Presenteeism costs employers more than absenteeism, researchers say
In a recent study by Kalorama Information, a health care market research firm, researchers found that presenteeism costs are one of many factors driving usage of wellness programs.
"Presenteeism is worse than a high absenteeism rate for two reasons," said Bruce Carlson, publisher at Kalorama Information. "Sick employees can spread contagious disease to other employees and multiply productivity loss. And they can make mistakes when they are not at the top of their game."
Researchers estimated that costs due to sick workers going to the office is more than double the cost of the 425 million sick days taken in 2008 -- an estimated $60 billion in lost productivity. The report noted multiple reasons for presenteeism, including lack of time to see a physician, avoidance of co-pays and other medical costs, and loss of income.
In a time of economic recession, researchers said it is often the case that companies do not have backups for critical tasks, which can contribute to the problem. Carlson said communicating sick day policies and cross-training employees can help to mitigate the trend.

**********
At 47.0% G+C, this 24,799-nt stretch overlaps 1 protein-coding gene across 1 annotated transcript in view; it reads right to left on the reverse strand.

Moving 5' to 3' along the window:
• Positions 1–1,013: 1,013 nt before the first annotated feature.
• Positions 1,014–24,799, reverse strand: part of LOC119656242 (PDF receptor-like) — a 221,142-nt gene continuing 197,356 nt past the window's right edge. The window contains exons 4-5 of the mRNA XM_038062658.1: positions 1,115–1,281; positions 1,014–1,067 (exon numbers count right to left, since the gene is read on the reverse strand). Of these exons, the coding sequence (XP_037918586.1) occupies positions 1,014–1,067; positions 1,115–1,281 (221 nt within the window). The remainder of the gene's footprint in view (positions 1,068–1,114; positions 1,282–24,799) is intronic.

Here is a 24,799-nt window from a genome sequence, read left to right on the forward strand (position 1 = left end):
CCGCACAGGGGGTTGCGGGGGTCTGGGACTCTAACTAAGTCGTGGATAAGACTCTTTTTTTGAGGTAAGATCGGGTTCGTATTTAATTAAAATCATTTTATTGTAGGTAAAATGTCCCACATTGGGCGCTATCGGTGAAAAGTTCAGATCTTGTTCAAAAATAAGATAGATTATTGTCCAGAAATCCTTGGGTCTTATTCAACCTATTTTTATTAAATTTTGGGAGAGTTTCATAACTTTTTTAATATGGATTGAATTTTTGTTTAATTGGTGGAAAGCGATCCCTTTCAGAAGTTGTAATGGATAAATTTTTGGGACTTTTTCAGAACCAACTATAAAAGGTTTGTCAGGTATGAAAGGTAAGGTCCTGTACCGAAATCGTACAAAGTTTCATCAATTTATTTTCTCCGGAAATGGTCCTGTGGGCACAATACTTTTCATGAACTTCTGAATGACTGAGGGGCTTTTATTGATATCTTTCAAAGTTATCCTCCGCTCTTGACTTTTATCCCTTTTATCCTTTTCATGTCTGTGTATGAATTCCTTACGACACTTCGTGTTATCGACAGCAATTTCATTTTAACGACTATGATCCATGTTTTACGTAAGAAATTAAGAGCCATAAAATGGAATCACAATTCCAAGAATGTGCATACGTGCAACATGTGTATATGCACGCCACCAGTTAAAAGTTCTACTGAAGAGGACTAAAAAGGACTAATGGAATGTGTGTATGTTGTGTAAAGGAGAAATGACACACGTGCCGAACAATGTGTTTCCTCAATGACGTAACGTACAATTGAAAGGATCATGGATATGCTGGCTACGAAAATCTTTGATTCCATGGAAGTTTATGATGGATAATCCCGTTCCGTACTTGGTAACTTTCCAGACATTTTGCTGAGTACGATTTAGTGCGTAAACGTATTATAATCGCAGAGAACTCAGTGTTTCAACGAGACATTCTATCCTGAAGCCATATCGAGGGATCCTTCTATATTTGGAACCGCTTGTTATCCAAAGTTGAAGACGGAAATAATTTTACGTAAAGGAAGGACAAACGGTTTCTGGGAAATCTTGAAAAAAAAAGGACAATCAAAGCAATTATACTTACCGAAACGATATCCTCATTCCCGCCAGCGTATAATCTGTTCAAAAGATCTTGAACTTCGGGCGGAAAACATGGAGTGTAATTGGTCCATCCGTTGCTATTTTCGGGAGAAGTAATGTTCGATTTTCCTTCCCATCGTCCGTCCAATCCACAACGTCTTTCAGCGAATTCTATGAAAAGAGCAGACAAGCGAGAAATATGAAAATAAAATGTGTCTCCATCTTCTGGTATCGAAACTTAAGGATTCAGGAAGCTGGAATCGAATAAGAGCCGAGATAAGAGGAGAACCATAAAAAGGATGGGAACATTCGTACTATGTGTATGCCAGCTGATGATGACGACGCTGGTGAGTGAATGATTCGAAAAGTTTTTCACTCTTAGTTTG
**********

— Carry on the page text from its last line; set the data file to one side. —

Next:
"Employers are well-advised to tell employees not to come in if they are sick and encourage the behavior with policies," he said. "At least with a sick day, the costs stop there."
Due to this trend and rising health-related costs, Carlson said many employers have been engaging in wellness programs for their employees. These programs can involve hands-on instruction in a class-like setting or they may be much less structured, involving occasional meetings with health care professionals. Employers commonly offer incentives to participate in programs, such as gym and fitness memberships. In 2008, approximately 42 million workers in the U.S. participated in a corporate wellness program. Carlson said he expects that number to rise, given that on average, most wellness programs are estimated to save their sponsors about $3 for every $1 spent.
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October 22, 2009
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